Thursday, September 13, 2012

We used to make things in this country. #68: Easthope Bros., Vancouver British Columbia

Easthope engines were manufactured in Vancouver from around 1905 to 1968, although their heyday was in the mid-50's.  The following pictures are scanned from an article that appeared in the Raincoast Chronicles in the early 70's entitled "They Don't Make 'Em Anymore:  Peck Easthope."  (The article is reprinted in Raincoast Chronicles First Five.  Collector's Edition.  Madeira Park, B.C.:  Harbour Publishing, 1976).  Mr. Easthope had worked in the business from its inception when it was started by his father, and with his brother George he managed the business from 1914 to 1953.  He was interviewed for the article along with fellow Vancouver pioneer Joe Simson.

Below, the Black Arrow made by brother Ernie using a Hispano airplane engine and his own reduction gear.  In 1930's or thereabouts, he clocked it at 100 miles per hour.

The business couldn't compete when Ford and Chrysler entered the market with their high-speed marine engines.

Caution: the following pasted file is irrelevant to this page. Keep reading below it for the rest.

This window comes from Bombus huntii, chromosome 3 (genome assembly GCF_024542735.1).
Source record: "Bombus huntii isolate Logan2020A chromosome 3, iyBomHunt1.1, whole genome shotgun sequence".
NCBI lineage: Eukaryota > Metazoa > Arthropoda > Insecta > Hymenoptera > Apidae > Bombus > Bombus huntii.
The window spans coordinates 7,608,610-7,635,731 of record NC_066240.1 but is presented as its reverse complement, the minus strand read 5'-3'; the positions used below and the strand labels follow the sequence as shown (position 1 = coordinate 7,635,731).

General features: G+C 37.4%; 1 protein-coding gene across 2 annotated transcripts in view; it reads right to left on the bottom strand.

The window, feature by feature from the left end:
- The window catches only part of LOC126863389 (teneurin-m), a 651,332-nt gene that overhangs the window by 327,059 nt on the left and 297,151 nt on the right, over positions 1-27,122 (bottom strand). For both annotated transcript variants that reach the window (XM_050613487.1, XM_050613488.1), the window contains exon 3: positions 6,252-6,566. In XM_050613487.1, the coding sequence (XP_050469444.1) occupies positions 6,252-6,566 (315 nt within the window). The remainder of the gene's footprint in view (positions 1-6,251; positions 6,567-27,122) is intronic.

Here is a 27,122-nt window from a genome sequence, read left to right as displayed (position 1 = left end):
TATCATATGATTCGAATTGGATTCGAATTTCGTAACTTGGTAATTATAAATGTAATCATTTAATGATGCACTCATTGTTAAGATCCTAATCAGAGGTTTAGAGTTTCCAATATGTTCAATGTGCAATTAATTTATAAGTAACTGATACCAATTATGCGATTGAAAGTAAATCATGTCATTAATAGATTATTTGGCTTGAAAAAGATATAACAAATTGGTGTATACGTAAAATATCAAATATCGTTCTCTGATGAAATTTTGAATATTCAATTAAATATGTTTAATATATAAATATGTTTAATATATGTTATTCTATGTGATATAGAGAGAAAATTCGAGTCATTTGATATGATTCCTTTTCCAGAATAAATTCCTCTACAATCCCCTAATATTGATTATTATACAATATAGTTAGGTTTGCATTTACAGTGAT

Mr. Peck commented on his own company's products:

"Still goin' too, lots of 'em.  They never wear out, you see.  You have to get rid of them--they never go on their own.  The operators go first.  Ha ha.  Funny story there.  Up at Alert Bay, fella there had one of our old heavy duty nine horsepower.  Great big single cylinder heavy duty.  Oh, it was a monster that one.  Great big flywheel half as tall as a man.  Six by seven it was I believe.  Take six men to lift it.  Well, he had that.  And he died.  And he had to have that motor--his old friend y'see--he had to have that one on his grave.  They took that engine out of that boat and put it on his grave.  Hahaha.  Some boys I knew went up and saw it there.  Old nine horsepower heavy duty sittin' up as a headstone.  Probably still there."

"A restored Easthope Marine model boat engine now in the City of Surrey Museum in Cloverdale, BC, Canada. This company's engines was favored with fisherman who needed affordable means of powering their gillnets."   http://sv.wikipedi/wiki/Fil:Easthope_Marine_Engine.jpg

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